Placeholder Image

Subtitles section Play video

  • We don't just have a climate crisis.

  • We have a climate leadership crisis.

  • We've acted as though an environmental crisis created by corporate and government elites can now somehow be solved by the same corporate and government elites, while the people on the front lines the people most impacted by wildfires, pollution, rising sea levels have no other role but to suffer.

  • Centering the leadership of these communities in leading us out of this crisis isn't only the just thing to do.

  • It is the most important thing that we can do to actually solve this crisis, because people, when they can't take any more, they rise up and they lead us to a better future.

  • Desperate times lead to creative and just solutions by in those most impacted.

  • I know that from experience because, like so many other low income families searching for livelihoods When my mother, brother and I immigrated from Columbia, we made our homes alongside landfills, incinerators, oil refineries, power plants and waste treatment plants in neighborhoods that serve as the sacrifice zones to fuel the economy of this nation and often times the world.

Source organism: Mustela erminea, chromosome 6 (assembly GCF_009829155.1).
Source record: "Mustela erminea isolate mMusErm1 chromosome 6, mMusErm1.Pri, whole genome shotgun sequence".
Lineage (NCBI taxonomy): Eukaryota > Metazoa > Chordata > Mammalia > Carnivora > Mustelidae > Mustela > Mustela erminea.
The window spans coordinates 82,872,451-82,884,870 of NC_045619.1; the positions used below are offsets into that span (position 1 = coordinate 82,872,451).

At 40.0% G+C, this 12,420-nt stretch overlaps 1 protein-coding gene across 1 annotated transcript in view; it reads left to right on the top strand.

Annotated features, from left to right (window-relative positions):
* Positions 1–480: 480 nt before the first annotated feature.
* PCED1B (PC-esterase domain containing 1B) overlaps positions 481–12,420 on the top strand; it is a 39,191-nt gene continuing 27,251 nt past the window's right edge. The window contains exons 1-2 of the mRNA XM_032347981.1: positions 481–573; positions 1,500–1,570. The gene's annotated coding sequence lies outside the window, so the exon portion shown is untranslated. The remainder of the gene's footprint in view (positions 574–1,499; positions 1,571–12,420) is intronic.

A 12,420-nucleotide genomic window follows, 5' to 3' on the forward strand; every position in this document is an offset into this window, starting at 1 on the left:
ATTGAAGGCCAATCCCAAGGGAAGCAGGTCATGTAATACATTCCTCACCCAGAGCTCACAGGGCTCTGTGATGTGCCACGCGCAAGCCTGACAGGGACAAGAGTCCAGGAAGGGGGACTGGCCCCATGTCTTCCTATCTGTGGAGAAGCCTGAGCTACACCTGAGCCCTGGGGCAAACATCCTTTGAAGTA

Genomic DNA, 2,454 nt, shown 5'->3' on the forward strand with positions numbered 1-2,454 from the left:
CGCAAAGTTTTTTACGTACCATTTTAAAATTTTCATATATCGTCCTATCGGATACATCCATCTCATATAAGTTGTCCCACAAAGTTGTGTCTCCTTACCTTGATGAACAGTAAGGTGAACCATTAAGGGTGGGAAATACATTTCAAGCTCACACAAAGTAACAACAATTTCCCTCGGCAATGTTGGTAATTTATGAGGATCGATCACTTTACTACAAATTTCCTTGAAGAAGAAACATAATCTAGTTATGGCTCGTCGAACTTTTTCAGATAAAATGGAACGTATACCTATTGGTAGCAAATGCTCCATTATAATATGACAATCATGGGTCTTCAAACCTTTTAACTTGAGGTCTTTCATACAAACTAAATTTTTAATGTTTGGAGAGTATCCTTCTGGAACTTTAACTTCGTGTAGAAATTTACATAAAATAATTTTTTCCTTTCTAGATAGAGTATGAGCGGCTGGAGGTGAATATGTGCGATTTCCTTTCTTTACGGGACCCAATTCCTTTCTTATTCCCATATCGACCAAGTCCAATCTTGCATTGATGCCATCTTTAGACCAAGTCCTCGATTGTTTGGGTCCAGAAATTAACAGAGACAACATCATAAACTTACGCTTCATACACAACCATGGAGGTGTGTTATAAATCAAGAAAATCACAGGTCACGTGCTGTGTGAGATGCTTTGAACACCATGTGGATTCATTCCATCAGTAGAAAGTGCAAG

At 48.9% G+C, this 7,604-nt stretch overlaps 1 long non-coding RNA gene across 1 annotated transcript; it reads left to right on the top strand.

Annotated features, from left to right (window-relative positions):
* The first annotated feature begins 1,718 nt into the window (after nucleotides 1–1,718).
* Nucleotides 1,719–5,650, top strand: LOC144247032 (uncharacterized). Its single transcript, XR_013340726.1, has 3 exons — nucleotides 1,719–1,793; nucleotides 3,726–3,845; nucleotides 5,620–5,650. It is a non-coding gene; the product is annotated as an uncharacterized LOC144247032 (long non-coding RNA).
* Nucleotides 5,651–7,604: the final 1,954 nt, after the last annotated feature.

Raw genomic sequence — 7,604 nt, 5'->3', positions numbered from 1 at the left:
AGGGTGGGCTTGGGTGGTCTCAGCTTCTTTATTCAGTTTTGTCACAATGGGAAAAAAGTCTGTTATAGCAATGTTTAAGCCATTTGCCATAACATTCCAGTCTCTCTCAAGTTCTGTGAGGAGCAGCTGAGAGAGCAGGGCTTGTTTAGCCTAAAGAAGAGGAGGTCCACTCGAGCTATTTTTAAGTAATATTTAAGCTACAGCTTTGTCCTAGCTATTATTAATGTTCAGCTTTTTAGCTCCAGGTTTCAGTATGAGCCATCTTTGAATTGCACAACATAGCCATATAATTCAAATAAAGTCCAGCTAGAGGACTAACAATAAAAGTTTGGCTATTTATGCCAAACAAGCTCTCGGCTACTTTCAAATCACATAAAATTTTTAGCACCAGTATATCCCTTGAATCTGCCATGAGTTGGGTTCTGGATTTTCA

• In the seventies and southwest Detroit, we lived in the shadow of the marathon oil refinery and in the eighties in Queens, New York, we played handball in vacant contaminant lots, unknowingly breathing in dangerously high levels of sulfur dioxide from power plants nearby in the U.

  • S.

  • If you're poor and your indigenous black, Middle Eastern, Pacific, Islander, Asian or Latin X, you most often did not live, play, pray and work in a sacrifice zone.

  • I'm saying this because I've been assaulted by pollution violence my whole life.

  • And although I've been on the front lines as a climate justice leader for 20 years, I've been envisioning solutions to the environmental crisis since I was a kid dreaming up a better world for people like me, people in sacrifice zones that are also leading a just transition away from this extractive model of development to one that feels just for all of us in the name of climate, justice.

  • So what is climate justice?

  • It's simple.

  • If climate change was created by economic and racial injustice, then effective solutions to the climate crisis have to include economic and racial justice, climate, justice centers, the struggle and the solutions of those on the front lines of the crisis communities who have been under resourced and plagued buy everything from police violence, racism, struggling schools and so much more.

  • These same communities have been historically and disproportionately exposed and subjected to pollution and contamination from industry.

  • These are the workers were essential but are treated expendable by big corporations.

  • And this wildly unjust economic system in which we live in frontline communities aren't the people whose homes on the beach are being threatened by erosion.

  • Their communities and families whose homes are already underwater.

  • Children who already Campari from asthma and neighbors who are already drinking polluted water and poisoned water in the midst of a global pandemic.

  • Multiple uprisings for racial justice and democracy, and record wildfires, droughts and storms.